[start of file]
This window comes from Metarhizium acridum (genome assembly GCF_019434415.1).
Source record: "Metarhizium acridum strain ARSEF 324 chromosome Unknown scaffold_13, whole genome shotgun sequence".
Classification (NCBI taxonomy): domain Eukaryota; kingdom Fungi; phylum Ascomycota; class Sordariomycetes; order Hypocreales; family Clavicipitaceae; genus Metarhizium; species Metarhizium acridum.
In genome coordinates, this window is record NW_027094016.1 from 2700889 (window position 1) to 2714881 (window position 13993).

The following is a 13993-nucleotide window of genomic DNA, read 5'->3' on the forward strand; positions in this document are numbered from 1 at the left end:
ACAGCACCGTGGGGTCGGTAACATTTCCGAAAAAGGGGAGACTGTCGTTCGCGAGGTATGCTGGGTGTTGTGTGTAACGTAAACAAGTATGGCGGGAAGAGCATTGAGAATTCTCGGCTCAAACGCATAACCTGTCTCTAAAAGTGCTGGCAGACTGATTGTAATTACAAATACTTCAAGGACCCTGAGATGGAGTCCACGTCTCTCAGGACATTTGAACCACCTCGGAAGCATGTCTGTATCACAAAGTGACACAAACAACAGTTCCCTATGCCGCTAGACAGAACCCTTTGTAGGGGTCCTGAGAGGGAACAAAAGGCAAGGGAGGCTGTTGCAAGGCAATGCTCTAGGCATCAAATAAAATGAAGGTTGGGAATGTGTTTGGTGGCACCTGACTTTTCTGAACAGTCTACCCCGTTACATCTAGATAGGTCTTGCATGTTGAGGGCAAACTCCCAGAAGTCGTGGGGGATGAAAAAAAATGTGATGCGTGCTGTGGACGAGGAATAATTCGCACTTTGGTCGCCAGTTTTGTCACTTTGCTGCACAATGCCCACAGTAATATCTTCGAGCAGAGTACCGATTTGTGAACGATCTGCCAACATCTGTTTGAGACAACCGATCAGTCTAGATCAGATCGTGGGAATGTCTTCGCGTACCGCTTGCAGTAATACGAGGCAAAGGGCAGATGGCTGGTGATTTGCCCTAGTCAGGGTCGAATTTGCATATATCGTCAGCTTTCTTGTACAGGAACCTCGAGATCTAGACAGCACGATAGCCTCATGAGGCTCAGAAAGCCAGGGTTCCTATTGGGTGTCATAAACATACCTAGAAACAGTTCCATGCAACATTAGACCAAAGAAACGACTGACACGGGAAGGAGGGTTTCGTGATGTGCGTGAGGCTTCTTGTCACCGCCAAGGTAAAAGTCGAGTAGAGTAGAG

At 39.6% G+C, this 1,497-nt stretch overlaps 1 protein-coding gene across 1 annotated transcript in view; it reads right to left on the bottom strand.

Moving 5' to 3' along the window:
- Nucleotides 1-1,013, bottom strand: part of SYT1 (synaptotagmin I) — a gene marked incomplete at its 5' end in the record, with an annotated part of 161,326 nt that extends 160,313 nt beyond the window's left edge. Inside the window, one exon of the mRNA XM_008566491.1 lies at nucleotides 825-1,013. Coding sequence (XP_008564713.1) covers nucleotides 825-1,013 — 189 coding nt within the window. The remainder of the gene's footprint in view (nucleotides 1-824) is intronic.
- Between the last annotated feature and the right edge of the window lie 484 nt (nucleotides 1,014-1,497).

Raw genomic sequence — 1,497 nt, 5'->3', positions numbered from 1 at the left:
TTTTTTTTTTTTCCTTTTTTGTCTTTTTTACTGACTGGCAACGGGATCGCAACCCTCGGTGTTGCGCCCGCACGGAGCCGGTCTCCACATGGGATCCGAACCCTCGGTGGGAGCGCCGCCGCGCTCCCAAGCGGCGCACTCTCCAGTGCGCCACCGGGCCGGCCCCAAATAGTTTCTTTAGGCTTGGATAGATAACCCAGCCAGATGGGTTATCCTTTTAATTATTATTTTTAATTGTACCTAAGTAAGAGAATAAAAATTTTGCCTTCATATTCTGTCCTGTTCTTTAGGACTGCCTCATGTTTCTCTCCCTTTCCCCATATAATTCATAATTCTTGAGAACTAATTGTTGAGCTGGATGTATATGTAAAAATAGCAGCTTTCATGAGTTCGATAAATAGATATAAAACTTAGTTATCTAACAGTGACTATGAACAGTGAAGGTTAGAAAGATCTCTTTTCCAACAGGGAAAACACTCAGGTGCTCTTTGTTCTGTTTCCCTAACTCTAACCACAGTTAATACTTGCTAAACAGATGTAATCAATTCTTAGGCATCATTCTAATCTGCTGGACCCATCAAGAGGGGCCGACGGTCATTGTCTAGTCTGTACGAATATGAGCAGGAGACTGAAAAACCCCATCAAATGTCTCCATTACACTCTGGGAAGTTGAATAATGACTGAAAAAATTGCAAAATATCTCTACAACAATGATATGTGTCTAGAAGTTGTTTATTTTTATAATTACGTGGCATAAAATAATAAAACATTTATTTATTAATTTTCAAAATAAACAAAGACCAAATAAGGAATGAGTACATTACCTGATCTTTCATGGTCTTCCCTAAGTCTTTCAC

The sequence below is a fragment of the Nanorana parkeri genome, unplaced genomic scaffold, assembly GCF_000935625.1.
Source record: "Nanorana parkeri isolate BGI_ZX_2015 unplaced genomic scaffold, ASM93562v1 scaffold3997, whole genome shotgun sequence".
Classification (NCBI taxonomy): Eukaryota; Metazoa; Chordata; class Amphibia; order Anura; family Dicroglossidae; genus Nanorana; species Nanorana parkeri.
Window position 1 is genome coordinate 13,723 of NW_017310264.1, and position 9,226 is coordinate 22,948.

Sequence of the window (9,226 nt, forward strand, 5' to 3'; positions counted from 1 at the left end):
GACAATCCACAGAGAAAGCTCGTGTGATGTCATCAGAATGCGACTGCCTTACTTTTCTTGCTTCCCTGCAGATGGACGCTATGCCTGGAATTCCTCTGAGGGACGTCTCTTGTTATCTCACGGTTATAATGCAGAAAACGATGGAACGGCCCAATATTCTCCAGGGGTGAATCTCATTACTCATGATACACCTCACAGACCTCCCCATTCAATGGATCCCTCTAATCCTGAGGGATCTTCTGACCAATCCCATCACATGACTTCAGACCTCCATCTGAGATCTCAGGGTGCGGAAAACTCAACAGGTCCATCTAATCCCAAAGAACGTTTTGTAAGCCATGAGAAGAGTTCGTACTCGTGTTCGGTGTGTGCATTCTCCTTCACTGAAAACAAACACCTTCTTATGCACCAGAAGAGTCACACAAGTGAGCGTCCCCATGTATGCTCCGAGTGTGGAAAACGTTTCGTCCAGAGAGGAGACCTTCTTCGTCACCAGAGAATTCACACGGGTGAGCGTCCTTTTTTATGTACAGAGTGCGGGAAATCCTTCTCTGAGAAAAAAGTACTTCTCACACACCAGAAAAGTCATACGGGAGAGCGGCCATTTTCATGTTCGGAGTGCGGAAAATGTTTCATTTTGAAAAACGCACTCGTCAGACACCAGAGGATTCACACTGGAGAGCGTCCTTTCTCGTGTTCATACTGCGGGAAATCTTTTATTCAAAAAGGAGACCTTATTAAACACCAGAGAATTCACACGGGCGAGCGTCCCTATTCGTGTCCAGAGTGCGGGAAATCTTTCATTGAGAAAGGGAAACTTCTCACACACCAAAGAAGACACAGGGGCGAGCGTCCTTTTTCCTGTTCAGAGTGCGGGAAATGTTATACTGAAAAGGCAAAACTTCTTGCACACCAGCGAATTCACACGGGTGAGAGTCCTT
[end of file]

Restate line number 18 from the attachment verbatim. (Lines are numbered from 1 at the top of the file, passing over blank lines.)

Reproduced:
GACAATCCACAGAGAAAGCTCGTGTGATGTCATCAGAATGCGACTGCCTTACTTTTCTTGCTTCCCTGCAGATGGACGCTATGCCTGGAATTCCTCTGAGGGACGTCTCTTGTTATCTCACGGTTATAATGCAGAAAACGATGGAACGGCCCAATATTCTCCAGGGGTGAATCTCATTACTCATGATACACCTCACAGACCTCCCCATTCAATGGATCCCTCTAATCCTGAGGGATCTTCTGACCAATCCCATCACATGACTTCAGACCTCCATCTGAGATCTCAGGGTGCGGAAAACTCAACAGGTCCATCTAATCCCAAAGAACGTTTTGTAAGCCATGAGAAGAGTTCGTACTCGTGTTCGGTGTGTGCATTCTCCTTCACTGAAAACAAACACCTTCTTATGCACCAGAAGAGTCACACAAGTGAGCGTCCCCATGTATGCTCCGAGTGTGGAAAACGTTTCGTCCAGAGAGGAGACCTTCTTCGTCACCAGAGAATTCACACGGGTGAGCGTCCTTTTTTATGTACAGAGTGCGGGAAATCCTTCTCTGAGAAAAAAGTACTTCTCACACACCAGAAAAGTCATACGGGAGAGCGGCCATTTTCATGTTCGGAGTGCGGAAAATGTTTCATTTTGAAAAACGCACTCGTCAGACACCAGAGGATTCACACTGGAGAGCGTCCTTTCTCGTGTTCATACTGCGGGAAATCTTTTATTCAAAAAGGAGACCTTATTAAACACCAGAGAATTCACACGGGCGAGCGTCCCTATTCGTGTCCAGAGTGCGGGAAATCTTTCATTGAGAAAGGGAAACTTCTCACACACCAAAGAAGACACAGGGGCGAGCGTCCTTTTTCCTGTTCAGAGTGCGGGAAATGTTATACTGAAAAGGCAAAACTTCTTGCACACCAGCGAATTCACACGGGTGAGAGTCCTT